WEDNESDAY, Jan. 11, 2017 – Doctors have long known that a stressed life does no favors for the heart, and new research may help unravel why that's so. A Harvard team says heightened activity in a key part of the brain may explain why stress boosts people's odds for heart disease and stroke. The finding "raises the possibility that reducing stress could produce benefits that extend beyond an improved sense of psychological well-being," said study lead author Dr. Ahmed Tawakol, who co-directs the cardiac imaging program at Massachusetts General Hospital in Boston. One neurologist agreed that the research could have real value for patients. "This study provides information that can help us better understand the mechanisms in which the body and the brain affect each other," said Dr. Jeffrey Borenstein. He is president of the Brain & Behavior Foundation in New York City. "A better ... Read more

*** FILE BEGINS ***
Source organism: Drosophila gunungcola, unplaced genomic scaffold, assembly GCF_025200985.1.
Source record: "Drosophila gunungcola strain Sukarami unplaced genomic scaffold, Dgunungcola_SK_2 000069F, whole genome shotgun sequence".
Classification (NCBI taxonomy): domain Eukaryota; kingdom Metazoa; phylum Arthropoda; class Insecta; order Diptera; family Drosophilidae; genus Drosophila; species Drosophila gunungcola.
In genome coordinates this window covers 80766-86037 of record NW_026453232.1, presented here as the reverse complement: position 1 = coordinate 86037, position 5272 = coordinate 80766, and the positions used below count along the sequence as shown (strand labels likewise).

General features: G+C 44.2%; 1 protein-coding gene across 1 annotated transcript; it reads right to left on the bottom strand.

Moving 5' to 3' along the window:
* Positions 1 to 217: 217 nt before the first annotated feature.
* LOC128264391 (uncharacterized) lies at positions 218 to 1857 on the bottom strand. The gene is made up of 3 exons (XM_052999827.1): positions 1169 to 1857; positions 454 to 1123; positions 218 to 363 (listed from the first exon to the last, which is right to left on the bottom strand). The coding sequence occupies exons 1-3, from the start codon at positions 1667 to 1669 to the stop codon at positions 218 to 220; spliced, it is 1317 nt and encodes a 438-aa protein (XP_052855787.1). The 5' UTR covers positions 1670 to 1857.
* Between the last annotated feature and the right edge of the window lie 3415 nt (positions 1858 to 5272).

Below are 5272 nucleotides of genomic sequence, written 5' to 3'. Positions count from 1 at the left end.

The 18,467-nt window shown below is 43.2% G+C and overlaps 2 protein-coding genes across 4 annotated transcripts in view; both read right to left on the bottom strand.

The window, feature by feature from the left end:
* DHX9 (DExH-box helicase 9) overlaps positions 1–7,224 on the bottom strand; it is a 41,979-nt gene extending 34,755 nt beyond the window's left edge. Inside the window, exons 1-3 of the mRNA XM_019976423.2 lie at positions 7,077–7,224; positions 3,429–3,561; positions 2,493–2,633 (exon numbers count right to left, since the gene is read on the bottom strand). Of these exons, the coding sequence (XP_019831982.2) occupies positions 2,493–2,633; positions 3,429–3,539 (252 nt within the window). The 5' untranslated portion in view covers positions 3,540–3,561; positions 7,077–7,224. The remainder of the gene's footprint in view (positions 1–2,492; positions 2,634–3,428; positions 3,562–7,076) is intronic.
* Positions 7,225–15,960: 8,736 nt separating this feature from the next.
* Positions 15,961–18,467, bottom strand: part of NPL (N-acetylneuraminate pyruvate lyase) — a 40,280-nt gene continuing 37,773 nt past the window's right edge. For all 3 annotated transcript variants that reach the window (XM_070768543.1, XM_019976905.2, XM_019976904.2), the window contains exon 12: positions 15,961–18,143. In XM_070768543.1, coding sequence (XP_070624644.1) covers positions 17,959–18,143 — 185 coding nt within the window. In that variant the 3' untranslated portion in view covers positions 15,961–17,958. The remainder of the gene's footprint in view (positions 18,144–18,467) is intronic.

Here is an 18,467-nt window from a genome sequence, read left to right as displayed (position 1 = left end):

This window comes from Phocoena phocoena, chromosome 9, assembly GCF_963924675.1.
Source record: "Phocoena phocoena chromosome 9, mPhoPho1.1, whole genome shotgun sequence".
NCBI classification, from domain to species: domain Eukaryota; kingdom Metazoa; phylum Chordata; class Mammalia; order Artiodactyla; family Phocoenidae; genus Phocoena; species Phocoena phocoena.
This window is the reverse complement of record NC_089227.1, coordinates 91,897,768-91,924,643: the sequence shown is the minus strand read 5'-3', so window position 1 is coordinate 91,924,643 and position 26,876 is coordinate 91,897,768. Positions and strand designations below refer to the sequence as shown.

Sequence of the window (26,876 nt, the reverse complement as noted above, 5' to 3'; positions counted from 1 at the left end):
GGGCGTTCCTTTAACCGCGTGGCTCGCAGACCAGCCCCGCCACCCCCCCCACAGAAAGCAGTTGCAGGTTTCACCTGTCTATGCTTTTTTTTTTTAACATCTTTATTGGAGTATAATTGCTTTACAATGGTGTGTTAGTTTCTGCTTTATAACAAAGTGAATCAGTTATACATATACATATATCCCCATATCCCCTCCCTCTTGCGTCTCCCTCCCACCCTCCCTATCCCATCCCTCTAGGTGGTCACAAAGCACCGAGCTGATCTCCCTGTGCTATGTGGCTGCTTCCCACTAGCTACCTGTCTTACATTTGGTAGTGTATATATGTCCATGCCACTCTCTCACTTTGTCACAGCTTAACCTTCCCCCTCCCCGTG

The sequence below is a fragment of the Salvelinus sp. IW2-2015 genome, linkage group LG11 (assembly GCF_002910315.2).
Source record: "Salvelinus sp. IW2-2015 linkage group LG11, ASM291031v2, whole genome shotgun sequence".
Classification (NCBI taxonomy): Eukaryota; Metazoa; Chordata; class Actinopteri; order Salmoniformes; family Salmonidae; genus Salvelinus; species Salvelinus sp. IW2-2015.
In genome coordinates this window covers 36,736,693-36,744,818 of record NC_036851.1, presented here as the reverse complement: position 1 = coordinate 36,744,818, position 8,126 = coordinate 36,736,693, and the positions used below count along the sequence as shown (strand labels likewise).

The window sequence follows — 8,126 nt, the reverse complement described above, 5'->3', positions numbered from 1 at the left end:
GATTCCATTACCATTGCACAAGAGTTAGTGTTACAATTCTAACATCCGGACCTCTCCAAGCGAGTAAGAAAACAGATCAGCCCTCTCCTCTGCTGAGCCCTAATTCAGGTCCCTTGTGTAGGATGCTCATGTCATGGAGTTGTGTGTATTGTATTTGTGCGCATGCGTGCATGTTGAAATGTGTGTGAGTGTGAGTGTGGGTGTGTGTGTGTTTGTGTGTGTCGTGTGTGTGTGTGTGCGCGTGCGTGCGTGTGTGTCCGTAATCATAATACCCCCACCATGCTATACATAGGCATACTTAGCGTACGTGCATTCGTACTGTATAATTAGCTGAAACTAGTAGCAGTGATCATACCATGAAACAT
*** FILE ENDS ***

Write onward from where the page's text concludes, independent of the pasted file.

Related support groups: Anxiety and Stress, Heart Disease, Ischemic Stroke, Heart Attack, Heart Failure, Congestive Heart Failure, Myocardial Infarction, Left Ventricular Dysfunction, Peripheral Arterial Disease, Intermittent Claudication, Myocardial Infarction - Prophylaxis, Body Imaging, Post MI Syndrome, Head Imaging

Women Chasing Holiday Perfection May Miss Signs of Heart Trouble

Posted 23 Dec 2016 by Drugs.com